A new EU-funded project aims at developing a transnational system for monitoring biodiversity and ecosystems in Europe, including the UvA researchers Daniel Kissling and Judy Shamoun-Baranes from the Institute for Biodiversity and Ecosystem Dynamics. The results of the project will inform the political decisions of the European Commission and other decision-makers. The EU provides three million euros funding for the project.
In May of this year the European Commission presented the EU Biodiversity Strategy for 2030. The strategy aims to restore threatened or already degraded ecosystems in Europe by the year 2030 and to halt biodiversity loss. Numerous studies and data on biodiversity in Europe are currently collected, but the data are often limited in time and space, not immediately accessible, or only available for specific taxonomic groups. There is thus a gap between the biodiversity data needs of policy-makers and authorities responsible for policy implementation on the one hand and the existing reporting streams and data sources on the other hand. The new project aims to bridge this gap by designing a European Biodiversity Observation Network.
‘This is a huge opportunity and at the same time an immense responsibility’, says Dr Daniel Kissling, Associate Professor at UvA and work package leader in the project, being responsible for the co-design of the monitoring system. ‘We are asked to provide a cost-efficient framework for the future monitoring of biodiversity across Europe, including suggestions for data collection and data management protocols, relevant workflows, and a coherent framework for the analysis and reporting of data and trends of biodiversity change in key ecosystem types’, explains Kissling. Up to now, it has often been difficult to compare the various data, and a systematic, up-to-date information system reflecting the status of Europe’s biodiversity and ecosystems is therefore urgently needed. The project will involve not only researchers of the UvA Institute for Biodiversity and Ecosystems Dynamics but also a network of 14 other partner institutions from Austria, Belgium, Bulgaria, Estonia, Germany, Great Britain, the Netherlands, Norway, Portugal and Spain.
This European research alliance called ‘EuropaBON’ will be coordinated by Professor Henrique Pereira and Dr Jessica Junker from the Martin Luther University (MLU) Halle-Wittenberg and the German Centre for Integrative Biodiversity Research (iDiv). One of the goals is to develop a new standard for monitoring biodiversity and ecosystems. Another aim is to harmonise the data that have already been published on these issues. This includes data on biodiversity and other factors, such as water quality, as well as satellite data and data from government agencies, long-term trials, and other scientific sources. Often these data were collected with the intent of answering a specific research question and are difficult to compare. Clarifying how this can nevertheless be achieved and the data be integrated is a key goal of the project.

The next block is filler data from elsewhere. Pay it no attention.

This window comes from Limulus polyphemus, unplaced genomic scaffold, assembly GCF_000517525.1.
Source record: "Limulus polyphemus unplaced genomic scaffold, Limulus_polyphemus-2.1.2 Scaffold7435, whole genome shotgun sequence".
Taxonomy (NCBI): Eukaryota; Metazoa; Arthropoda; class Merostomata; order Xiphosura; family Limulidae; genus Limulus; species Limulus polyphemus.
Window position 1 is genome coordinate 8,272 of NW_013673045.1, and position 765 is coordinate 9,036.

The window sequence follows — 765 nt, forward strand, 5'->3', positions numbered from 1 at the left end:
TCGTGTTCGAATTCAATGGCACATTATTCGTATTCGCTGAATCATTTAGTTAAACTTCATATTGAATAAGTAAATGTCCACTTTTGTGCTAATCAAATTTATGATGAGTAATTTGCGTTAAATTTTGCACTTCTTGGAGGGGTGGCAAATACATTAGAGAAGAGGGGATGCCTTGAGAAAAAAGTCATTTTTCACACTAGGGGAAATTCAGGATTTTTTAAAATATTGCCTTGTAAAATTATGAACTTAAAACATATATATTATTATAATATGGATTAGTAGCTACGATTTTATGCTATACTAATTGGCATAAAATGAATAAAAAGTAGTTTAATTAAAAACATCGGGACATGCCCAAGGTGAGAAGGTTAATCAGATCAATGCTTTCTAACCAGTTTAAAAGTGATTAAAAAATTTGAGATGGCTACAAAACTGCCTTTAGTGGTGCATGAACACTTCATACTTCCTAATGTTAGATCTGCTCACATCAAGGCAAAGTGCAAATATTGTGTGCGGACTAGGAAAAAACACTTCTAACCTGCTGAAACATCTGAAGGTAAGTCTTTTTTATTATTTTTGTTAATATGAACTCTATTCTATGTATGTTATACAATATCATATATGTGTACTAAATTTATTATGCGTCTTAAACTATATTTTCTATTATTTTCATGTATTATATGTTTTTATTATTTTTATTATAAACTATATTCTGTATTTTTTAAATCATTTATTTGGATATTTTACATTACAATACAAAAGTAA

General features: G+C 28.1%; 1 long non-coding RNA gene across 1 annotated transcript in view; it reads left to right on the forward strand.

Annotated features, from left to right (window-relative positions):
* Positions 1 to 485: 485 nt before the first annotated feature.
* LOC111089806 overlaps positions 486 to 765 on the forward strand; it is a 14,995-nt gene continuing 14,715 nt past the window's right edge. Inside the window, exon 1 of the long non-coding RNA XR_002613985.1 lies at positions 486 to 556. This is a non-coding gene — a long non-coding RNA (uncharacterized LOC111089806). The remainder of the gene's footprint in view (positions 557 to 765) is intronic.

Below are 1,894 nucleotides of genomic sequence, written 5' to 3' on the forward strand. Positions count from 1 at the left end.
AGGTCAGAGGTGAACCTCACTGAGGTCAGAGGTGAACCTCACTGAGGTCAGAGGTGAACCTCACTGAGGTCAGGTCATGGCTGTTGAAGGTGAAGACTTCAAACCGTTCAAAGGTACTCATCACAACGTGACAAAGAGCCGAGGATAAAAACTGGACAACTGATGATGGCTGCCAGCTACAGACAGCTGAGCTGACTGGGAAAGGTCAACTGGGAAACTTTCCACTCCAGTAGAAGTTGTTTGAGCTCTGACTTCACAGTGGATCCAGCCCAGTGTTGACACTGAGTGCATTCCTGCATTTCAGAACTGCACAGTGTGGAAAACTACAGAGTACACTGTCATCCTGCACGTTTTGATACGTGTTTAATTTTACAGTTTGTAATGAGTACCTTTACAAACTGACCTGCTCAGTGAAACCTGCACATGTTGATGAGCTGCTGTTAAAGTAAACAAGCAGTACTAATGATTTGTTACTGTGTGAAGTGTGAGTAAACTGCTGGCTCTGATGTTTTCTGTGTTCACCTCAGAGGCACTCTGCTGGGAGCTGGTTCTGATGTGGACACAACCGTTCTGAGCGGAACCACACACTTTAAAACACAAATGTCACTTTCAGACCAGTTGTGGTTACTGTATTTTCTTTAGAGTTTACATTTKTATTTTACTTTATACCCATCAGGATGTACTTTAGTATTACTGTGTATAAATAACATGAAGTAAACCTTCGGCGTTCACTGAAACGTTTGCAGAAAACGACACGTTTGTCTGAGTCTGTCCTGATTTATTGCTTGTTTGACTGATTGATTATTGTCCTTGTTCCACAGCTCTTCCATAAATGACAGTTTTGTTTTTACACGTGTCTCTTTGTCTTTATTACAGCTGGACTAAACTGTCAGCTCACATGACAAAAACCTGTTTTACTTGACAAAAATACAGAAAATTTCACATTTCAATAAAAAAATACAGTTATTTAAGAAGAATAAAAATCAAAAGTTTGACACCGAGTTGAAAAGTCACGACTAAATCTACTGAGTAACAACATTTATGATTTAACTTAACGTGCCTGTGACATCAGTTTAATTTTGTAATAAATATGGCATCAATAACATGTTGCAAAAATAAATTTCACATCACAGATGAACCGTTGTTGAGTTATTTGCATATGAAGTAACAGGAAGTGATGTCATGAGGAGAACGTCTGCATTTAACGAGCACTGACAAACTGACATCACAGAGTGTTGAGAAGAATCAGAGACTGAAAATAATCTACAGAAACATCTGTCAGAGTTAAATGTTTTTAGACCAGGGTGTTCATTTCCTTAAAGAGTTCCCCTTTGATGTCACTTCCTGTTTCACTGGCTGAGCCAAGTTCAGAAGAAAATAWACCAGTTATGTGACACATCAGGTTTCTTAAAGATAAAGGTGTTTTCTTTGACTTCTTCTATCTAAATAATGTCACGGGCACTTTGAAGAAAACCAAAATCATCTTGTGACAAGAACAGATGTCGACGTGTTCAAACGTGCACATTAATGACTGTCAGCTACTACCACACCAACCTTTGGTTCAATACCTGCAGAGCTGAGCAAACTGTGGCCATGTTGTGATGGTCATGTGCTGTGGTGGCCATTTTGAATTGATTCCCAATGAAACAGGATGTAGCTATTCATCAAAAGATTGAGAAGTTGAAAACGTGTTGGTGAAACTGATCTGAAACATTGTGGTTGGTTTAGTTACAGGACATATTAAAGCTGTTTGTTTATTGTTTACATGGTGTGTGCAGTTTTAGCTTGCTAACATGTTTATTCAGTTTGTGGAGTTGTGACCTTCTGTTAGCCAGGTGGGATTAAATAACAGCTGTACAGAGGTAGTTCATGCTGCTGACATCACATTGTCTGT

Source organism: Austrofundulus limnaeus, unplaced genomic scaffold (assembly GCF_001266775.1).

One of the contributions that the UvA researchers will make is the use of weather radar to monitor bird migrations. Operational weather radar networks are usually used to make weather forecast, but they also detect signals of mass migration of birds and insects. ‘The operational weather radar network in Europe is already being used in some countries to monitor and forecast biomass flows of avian migrants for research, aviation safety and wind energy, but many technical challenges remain before weather radar data can be used operationally throughout Europe to monitor aerial biodiversity’, explains Judy Shamoun-Baranes, Professor of Animal Movement Ecology at UvA. ‘We will illustrate how existing infrastructure designed for meteorological observations can provide important information for monitoring flows of migratory birds across Europe, especially in period of peak autumn migration’, explains Shamoun-Baranes.
The project will focus not only on aerial biomass flows but on developing and tracking a range of so-called Essential Biodiversity Variables that will provide a coherent overall picture of Europe’s biodiversity and form the basis for political decisions. The project involves a range of stakeholders, will assess existing monitoring efforts, and use a set of policy-oriented showcases to demonstrate how the multiple dimensions of biodiversity change can be better monitored in the future, from genetic composition over species distributions to ecosystem function. By the end of the project, various options for a European network will have been established for monitoring biodiversity and ecosystems. Using concrete case studies, the team will examine the feasibility of the concepts - from data acquisition and management to reporting to the European Commission. In the future, the system should also make it possible to retrospectively assess the effect of individual nature conservation measures.